The hardest working man in indie rock is back at it again with yet another new single, this one preparing us for his upcoming record, Twins. Personally, this is one of my favorite new Ty songs of the last year; I like the way it opens up with chilled female vocals before Ty bursts in with his usual squall of guitar noise. And, while it would be easy for the female voice to disappear, Ty keeps it in there to counterbalance his own whaling. This is probably the best he’s written in all year. You can pick up Twins from Drag City on October 9th, or pick up the 7″ with this featured tune on September 4th.
Make no mistake about it, Silver Jews has definitely left a mark on the indie scene, especially considering the line-up of Dave Berman, Stephen Malkmus and Bon Nastanovich–they’re the only ones playing on this track. Drag City is digging deep and releasing Early Times on June 19th, which is comprised of tracks from the group’s early EPs. Just listening, you’ll notice the recording isn’t necessarily the best, but that’s what makes it such an interesting song, as it contains the talent the band went on to display, but also those tiny imperfections that endeared us to Berman and Malkmus in the first place. Hope you like it.[audio:http://austintownhall.com/wp-content/uploads/2012/05/1-06_Secret_Knowledge_of_Back_Roads.mp3]
Download:Silver Jews – Secret Knowledge of Back Roads [MP3]
It seems that we have another super group on our hands that everyone should be pumped about in the form of ATH favorites Ty Segall & White Fence. The guys have an album coming out as a duo on April 24th via Drag City entitled Hair. Until then, here’s a first taste of the new collaboration with this sweet new tune “I Am Not A Game”.[audio:http://austintownhall.com/wp-content/uploads/2012/03/02-I-Am-Not-A-Game-1.mp3]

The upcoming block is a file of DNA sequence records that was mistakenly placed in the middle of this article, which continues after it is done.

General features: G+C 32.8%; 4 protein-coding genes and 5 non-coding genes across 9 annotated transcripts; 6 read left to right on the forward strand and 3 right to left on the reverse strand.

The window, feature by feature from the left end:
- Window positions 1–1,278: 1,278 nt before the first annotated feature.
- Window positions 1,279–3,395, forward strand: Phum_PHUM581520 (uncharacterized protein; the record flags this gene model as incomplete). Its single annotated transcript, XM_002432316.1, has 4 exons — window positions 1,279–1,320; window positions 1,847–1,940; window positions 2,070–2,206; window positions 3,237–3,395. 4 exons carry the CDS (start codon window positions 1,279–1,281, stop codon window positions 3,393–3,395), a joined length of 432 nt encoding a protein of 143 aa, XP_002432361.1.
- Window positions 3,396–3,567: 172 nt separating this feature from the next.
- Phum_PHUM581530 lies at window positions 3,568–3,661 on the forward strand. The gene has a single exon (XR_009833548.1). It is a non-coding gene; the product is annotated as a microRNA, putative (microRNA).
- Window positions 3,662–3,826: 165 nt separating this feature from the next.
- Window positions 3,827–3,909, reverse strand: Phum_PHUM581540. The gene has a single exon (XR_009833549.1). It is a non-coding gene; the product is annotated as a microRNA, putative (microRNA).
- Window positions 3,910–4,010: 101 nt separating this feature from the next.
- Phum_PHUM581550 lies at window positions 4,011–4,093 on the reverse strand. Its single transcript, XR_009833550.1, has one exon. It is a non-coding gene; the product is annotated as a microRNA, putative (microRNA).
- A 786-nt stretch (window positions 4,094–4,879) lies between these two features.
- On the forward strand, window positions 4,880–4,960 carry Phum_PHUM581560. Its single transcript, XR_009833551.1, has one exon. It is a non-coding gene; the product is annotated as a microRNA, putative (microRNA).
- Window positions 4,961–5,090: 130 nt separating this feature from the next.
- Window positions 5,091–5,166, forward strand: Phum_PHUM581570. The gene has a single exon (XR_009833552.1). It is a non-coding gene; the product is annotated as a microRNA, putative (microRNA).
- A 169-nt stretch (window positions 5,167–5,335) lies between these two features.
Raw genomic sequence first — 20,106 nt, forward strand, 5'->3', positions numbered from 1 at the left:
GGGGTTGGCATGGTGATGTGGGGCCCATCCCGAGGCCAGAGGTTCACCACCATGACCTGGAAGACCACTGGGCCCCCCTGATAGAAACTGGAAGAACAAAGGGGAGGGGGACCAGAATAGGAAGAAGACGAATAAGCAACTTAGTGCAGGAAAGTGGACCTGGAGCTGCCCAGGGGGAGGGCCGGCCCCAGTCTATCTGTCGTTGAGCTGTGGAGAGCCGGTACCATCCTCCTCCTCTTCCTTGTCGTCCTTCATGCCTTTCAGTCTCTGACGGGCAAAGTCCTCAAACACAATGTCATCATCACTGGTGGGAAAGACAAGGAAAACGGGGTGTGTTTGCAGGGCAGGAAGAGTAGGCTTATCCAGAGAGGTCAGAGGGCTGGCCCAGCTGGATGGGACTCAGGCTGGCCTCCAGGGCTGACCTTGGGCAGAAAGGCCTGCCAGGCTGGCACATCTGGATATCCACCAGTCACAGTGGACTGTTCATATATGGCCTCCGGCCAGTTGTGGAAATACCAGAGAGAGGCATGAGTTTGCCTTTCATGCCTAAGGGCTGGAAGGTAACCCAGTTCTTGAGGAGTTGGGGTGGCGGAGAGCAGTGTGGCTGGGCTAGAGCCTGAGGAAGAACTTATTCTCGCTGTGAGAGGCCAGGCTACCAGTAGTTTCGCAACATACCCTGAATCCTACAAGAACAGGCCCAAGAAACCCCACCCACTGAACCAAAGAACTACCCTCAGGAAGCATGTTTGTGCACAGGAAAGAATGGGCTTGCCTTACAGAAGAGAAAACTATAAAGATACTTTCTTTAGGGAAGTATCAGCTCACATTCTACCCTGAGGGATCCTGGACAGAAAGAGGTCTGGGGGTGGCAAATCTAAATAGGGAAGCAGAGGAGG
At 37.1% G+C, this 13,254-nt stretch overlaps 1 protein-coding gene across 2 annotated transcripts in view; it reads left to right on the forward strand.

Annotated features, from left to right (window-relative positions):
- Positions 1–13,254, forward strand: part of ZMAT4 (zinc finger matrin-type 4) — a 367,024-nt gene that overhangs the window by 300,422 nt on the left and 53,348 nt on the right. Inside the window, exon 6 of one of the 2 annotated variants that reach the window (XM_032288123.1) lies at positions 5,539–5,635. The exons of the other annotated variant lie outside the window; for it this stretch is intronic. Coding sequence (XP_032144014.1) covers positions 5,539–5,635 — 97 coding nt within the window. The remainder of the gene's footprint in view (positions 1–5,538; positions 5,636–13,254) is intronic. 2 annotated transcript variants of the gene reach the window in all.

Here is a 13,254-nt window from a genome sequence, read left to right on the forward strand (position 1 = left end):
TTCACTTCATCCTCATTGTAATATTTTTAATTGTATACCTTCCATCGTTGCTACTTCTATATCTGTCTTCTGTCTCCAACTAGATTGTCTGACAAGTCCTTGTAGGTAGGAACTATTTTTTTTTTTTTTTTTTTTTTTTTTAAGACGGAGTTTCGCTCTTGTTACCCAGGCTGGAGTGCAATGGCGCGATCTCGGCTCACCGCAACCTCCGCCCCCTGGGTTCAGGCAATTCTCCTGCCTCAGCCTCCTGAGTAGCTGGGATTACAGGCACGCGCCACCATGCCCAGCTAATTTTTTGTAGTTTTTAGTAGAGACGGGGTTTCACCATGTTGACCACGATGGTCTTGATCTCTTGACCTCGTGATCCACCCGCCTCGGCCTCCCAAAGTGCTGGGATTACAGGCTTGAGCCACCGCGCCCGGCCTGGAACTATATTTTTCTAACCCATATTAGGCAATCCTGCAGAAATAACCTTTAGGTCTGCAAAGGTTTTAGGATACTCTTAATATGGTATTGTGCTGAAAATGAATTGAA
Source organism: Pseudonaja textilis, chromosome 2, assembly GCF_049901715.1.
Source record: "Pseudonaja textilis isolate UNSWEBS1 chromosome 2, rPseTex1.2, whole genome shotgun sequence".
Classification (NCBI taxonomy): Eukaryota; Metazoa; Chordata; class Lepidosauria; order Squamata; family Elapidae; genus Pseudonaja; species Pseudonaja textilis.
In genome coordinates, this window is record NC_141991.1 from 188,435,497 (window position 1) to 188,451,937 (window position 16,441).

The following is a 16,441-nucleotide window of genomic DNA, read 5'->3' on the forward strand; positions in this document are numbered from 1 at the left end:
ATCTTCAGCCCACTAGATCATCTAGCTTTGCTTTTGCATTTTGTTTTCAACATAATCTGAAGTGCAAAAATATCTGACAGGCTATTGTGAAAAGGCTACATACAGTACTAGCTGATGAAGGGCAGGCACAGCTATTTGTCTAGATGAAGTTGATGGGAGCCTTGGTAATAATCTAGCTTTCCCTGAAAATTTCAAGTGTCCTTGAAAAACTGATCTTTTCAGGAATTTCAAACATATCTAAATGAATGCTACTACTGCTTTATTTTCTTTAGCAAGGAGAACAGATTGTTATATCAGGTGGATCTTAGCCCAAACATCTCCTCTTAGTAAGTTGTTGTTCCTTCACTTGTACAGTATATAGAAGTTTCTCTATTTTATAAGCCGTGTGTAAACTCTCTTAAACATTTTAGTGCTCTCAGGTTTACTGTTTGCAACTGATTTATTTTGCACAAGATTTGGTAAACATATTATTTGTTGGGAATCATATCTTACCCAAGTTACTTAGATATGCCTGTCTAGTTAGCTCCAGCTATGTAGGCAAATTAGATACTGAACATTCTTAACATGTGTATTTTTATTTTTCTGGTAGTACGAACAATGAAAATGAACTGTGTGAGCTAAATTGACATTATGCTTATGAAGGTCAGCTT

Download: Ty Segall & White Fence – I Am Not A Game [MP3]
I’ve raved about Ty Segall for quite some time, and many assumed he would take the place of dearly departed Jay Reatard. All signs pointed to this, that is until recently when he began to mention a slower approach to his songwriting on the his new record. Goodbye Bread will be out June 21st, and it will be his first for Drag City. This first single from the album shows exactly what Ty promised, using a more drawn out garage sound, similar to the slew of T. Rex covers he tossed out not to long ago. This track’s all well and good, but we’ll have to wait for the jury to return when the whole collection of songs hits the streets this summer. Give a listen to a less rambunctious Ty below.[audio:http://austintownhall.com/wp-content/uploads/2011/05/Ty-Segall-You-Make-the-Sun-Fry.mp3]
Download: Ty Segall – You Make the Sun Fry [MP3]
Listening to a record from Bill Callahan can often be a daunting affair for all, as his songwriting is superb, but often overshadowed in his work by his abilities as a wordsmith. Once you indulge in Apocalypse, it’s definitely going to be difficult to find your way out, which is precisely what makes this one of Bill’s strongest releases to date.
Kicking off the album is “Drover” and the lyric “the real people went away/I’ll find a better way someday.” If you’re looking to unravel Bill’s meaning, especially in regards to the themes within, you’ll probably begin to think Callahan is trying to reclaim America for himself, for his types. It’s such a beautiful idea, expressing hope amidst a country that’s possibly in decline. Toss this in with the strumming of the guitar, the occasional string flourishes and light percussion, and surely you will recognize what a strong track this is.
“America!” doesn’t stray too far from this theme, though the discussion seems to reflect upon the great exports of our world from a man missing his homeland, though when referencing someone like David Letterman, it’s difficult to see how seriously we should take the lyrics. The song itself uses sort of a carnivalesque stomp and some cascading guitar solos to move everything along, all the way to cacophonous end. It’s odd, as it leads right into the softer “Universal Applicant,” a track that utilizes a hint of flute beneath a shaker of sorts, yet this isn’t the entire story of the track. A light-hearted guitar chord takes over a few minutes in, with some extremely minimal drumming, providing the track with a bit of an emotional boost, while Callahan sort of walks his lyrics through the rest of the number.